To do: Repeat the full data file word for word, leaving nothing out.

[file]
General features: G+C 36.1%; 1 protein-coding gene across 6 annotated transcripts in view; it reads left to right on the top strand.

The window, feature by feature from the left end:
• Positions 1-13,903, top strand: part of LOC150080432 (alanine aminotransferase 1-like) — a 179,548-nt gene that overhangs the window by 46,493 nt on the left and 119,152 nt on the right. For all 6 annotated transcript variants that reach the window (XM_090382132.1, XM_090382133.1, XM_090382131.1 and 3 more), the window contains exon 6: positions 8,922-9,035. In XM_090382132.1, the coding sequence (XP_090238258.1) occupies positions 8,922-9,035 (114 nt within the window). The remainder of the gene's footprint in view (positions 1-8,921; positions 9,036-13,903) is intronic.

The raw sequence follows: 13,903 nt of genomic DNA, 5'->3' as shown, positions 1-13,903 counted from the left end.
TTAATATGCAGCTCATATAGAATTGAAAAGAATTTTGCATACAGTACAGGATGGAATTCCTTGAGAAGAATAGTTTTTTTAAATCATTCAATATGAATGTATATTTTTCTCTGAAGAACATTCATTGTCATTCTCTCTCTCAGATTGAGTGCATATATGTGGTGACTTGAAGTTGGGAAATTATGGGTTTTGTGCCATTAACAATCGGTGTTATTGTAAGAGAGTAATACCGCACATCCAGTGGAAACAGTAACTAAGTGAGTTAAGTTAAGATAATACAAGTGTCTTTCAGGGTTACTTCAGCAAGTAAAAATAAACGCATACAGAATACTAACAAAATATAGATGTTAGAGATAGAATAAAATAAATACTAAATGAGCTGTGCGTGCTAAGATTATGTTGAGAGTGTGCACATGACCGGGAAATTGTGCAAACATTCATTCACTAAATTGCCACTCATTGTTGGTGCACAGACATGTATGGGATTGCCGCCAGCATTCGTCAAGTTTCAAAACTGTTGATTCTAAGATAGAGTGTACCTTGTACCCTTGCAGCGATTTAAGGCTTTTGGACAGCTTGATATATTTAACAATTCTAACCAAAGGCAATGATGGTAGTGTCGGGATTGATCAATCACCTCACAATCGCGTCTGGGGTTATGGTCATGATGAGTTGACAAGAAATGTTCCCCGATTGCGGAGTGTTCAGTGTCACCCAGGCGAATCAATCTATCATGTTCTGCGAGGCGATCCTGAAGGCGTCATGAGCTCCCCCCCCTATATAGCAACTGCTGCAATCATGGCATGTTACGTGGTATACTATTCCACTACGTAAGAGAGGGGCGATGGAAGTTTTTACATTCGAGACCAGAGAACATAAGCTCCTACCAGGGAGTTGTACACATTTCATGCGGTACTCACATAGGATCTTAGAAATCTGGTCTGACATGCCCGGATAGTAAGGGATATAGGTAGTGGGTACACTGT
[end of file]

General features: G+C 36.1%; 1 protein-coding gene across 6 annotated transcripts in view; it reads left to right on the top strand.

The window, feature by feature from the left end:
• Positions 1-13,903, top strand: part of LOC150080432 (alanine aminotransferase 1-like) — a 179,548-nt gene that overhangs the window by 46,493 nt on the left and 119,152 nt on the right. For all 6 annotated transcript variants that reach the window (XM_090382132.1, XM_090382133.1, XM_090382131.1 and 3 more), the window contains exon 6: positions 8,922-9,035. In XM_090382132.1, the coding sequence (XP_090238258.1) occupies positions 8,922-9,035 (114 nt within the window). The remainder of the gene's footprint in view (positions 1-8,921; positions 9,036-13,903) is intronic.

The raw sequence follows: 13,903 nt of genomic DNA, 5'->3' as shown, positions 1-13,903 counted from the left end.
TTAATATGCAGCTCATATAGAATTGAAAAGAATTTTGCATACAGTACAGGATGGAATTCCTTGAGAAGAATAGTTTTTTTAAATCATTCAATATGAATGTATATTTTTCTCTGAAGAACATTCATTGTCATTCTCTCTCTCAGATTGAGTGCATATATGTGGTGACTTGAAGTTGGGAAATTATGGGTTTTGTGCCATTAACAATCGGTGTTATTGTAAGAGAGTAATACCGCACATCCAGTGGAAACAGTAACTAAGTGAGTTAAGTTAAGATAATACAAGTGTCTTTCAGGGTTACTTCAGCAAGTAAAAATAAACGCATACAGAATACTAACAAAATATAGATGTTAGAGATAGAATAAAATAAATACTAAATGAGCTGTGCGTGCTAAGATTATGTTGAGAGTGTGCACATGACCGGGAAATTGTGCAAACATTCATTCACTAAATTGCCACTCATTGTTGGTGCACAGACATGTATGGGATTGCCGCCAGCATTCGTCAAGTTTCAAAACTGTTGATTCTAAGATAGAGTGTACCTTGTACCCTTGCAGCGATTTAAGGCTTTTGGACAGCTTGATATATTTAACAATTCTAACCAAAGGCAATGATGGTAGTGTCGGGATTGATCAATCACCTCACAATCGCGTCTGGGGTTATGGTCATGATGAGTTGACAAGAAATGTTCCCCGATTGCGGAGTGTTCAGTGTCACCCAGGCGAATCAATCTATCATGTTCTGCGAGGCGATCCTGAAGGCGTCATGAGCTCCCCCCCCTATATAGCAACTGCTGCAATCATGGCATGTTACGTGGTATACTATTCCACTACGTAAGAGAGGGGCGATGGAAGTTTTTACATTCGAGACCAGAGAACATAAGCTCCTACCAGGGAGTTGTACACATTTCATGCGGTACTCACATAGGATCTTAGAAATCTGGTCTGACATGCCCGGATAGTAAGGGATATAGGTAGTGGGTACACTGT